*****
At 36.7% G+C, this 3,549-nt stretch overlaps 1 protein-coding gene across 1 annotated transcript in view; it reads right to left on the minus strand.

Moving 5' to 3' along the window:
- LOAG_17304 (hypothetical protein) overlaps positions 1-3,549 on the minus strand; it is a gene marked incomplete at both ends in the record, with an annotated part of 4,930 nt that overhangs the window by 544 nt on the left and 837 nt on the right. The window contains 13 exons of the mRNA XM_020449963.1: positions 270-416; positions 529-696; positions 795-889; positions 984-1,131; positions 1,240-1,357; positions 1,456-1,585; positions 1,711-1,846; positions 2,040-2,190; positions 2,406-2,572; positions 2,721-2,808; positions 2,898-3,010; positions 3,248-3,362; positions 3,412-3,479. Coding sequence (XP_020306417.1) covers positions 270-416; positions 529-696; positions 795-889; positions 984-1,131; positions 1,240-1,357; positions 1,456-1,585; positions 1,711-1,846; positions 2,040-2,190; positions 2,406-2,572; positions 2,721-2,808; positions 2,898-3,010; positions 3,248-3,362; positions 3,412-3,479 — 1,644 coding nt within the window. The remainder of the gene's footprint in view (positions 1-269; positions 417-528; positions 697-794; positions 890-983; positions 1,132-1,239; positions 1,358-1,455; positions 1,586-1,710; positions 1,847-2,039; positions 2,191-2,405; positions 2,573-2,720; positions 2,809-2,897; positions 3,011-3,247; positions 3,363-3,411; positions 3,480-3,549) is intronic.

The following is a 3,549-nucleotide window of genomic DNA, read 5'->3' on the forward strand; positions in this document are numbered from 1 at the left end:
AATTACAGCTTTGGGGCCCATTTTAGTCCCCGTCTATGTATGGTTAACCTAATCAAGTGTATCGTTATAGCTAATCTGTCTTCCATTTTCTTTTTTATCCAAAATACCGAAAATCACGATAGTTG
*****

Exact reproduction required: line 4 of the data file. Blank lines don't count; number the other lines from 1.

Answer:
The following is a 3,549-nucleotide window of genomic DNA, read 5'->3' on the forward strand; positions in this document are numbered from 1 at the left end: